Did Pharrell really know what he signed up for by performing at an Israeli army fundraiser?

Nduta Waweru Nov 12, 2018 at 07:45am

November 12, 2018 at 07:45 am | News

Nduta Waweru

Nduta Waweru | Contributor

November 12, 2018 at 07:45 am | News

On November 1, 2018, a group of people came together at a gala in Beverly Hills.  They were there for one thing: fundraising for the Israeli Defense Forces.

Organised by Friends of the Israeli Defence Forces, it brought together politicians, singers, business people and top Hollywood stars including Ashton Kutcher, Gerard Butler, Andy Garcia, singer Seal and former California governor Arnold Schwarzenegger.

Over $60 billion was raised at the gala, whose main performer was none other than, Pharrell Williams, the musician who considers himself an activist beyond his music.

He took to the stage and before performing his song, Happy, Williams had a few words about the recent shooting at a synagogue in Pittsburgh.

“Look, what happened in that synagogue was incredibly cruel, it was wrong, and it’s not supposed to be what our nation is,” Williams said. “This group of people have been tested over and over and over again … but you guys show an incredible resilience.”

The performance and the fundraiser have come under criticism at a time when Israel Defence Force is carrying out attacks on Palestinians leading to deaths and gross violation of human rights. The most recent news report indicates that seven Palestinians in Gaza were killed early Monday morning by Israeli forces.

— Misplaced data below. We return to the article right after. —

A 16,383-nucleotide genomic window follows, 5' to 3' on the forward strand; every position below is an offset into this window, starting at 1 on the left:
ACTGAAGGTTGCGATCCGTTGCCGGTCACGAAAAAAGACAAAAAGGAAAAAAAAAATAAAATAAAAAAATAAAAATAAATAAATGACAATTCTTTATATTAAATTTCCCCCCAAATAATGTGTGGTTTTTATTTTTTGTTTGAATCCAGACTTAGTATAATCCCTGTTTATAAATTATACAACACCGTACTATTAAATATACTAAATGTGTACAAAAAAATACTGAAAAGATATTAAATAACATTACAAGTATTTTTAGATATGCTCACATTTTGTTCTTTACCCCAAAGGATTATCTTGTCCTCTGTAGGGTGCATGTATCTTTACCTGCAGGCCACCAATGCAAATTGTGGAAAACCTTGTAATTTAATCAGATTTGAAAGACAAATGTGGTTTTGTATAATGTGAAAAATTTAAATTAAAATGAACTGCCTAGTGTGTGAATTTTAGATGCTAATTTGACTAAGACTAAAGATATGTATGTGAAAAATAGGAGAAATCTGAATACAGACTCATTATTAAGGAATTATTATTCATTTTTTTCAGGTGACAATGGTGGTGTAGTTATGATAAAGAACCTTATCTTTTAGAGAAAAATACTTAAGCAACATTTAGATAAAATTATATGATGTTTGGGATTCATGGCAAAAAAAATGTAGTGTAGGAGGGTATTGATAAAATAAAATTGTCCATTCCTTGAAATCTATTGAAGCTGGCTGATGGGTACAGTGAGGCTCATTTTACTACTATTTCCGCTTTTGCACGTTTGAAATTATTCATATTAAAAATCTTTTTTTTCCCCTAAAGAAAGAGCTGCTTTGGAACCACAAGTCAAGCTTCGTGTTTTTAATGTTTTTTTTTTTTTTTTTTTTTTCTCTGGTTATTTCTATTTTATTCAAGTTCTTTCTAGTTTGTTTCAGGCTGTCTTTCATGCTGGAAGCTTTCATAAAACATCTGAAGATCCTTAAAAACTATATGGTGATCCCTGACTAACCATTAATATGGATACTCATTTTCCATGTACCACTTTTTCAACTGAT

Israel has also been known to be anti-African kicking out asylum seekers from the country or instituting policies that make their life even harder, including seizing wages from Africans to compel them to exit Israel.

Many people are now wondering how Pharrell, who has for the longest time painted himself as an advocate for change, ended up performing at such a gala. The same Pharrell had sent a cease and desist letter to U.S. President Donald Trump to stop him from using his song ‘Happy’ at his rallies.

It is however not the first time for the award-winning musician to be called out for his pro-Israeli support. In 2015, he came under fire for collaborating with South Africa’s Woolworths, which had been importing goods from Israel.  Hundreds of people protested against him during his concert in Cape Town.

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